The usage of CT scans to diagnose hollow viscous injuries has its limitations.14,15 These diagnoses often rely on a high index of suspicion, presence of free gas and/or fluids on the scan. Because of the potential of such injuries being missed, operative exploration is the gold standard. However, in selected cases such as a right upper quadrant stab wound, a CT scan prior to theatre for operative planning is often useful especially when liver injury is considered likely.
In stable posterior and flank wound patients, CT imaging may also be helpful in determining the extent of injuries.15 While the “selective conservatism”2,16 approach makes good sense in theoretical practice, this concept is clinically challenging in Australasia. This is due to the shorter surgical resident shifts, lack of clinical consistency in doing serial examinations, and the fear of potential missed serious injuries when the abdomen is unexplored.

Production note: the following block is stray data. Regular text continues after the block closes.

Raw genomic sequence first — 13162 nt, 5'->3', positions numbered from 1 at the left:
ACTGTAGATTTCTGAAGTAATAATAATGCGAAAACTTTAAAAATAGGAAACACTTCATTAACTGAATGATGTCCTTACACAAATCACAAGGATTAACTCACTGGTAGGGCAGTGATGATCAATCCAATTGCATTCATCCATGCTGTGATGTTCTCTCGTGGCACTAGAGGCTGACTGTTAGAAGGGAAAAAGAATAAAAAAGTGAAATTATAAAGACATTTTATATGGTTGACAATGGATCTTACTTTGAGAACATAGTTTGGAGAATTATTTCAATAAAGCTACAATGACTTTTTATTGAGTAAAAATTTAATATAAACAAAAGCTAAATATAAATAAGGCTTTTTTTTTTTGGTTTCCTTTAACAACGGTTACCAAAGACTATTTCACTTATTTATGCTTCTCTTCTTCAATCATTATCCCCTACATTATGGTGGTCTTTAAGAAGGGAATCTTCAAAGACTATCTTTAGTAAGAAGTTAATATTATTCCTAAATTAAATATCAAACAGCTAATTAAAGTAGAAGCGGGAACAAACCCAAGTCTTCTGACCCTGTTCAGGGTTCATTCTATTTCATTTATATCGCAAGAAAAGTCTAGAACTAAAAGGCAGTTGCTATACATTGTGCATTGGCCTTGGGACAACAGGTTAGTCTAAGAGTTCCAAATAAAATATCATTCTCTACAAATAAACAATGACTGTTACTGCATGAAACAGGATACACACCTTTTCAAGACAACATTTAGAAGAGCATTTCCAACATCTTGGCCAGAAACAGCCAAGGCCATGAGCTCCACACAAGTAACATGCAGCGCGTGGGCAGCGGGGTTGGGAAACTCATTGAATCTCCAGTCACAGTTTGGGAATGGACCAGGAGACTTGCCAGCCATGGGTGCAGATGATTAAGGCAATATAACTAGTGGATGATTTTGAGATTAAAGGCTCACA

In conclusion, our study has shown two remarkably similar cohorts of patients. Their surgical management has also been remained similar. Despite the availability of laparoscopic procedures and advanced imaging techniques, we have not seen a change of practice in our surgical unit.
Reasons for lack of change maybe the generally small numbers of such patients, lack of relevant skills amongst junior staff, failure of supervision, or failure of educational process within the hospital. Although overall outcomes were satisfactory, additional costs and patient morbidity may have been incurred.
Competing interests: None known.
Author information: Li Hsee, Trauma Fellow; Ian Civil, Director; Trauma Services, Auckland City Hospital, Auckland
Correspondence: Dr Li Hsee, Trauma Services, Auckland City Hospital, PO Box 92024, Auckland, New Zealand. Fax: +64 (0)9 3078931; email: firstname.lastname@example.org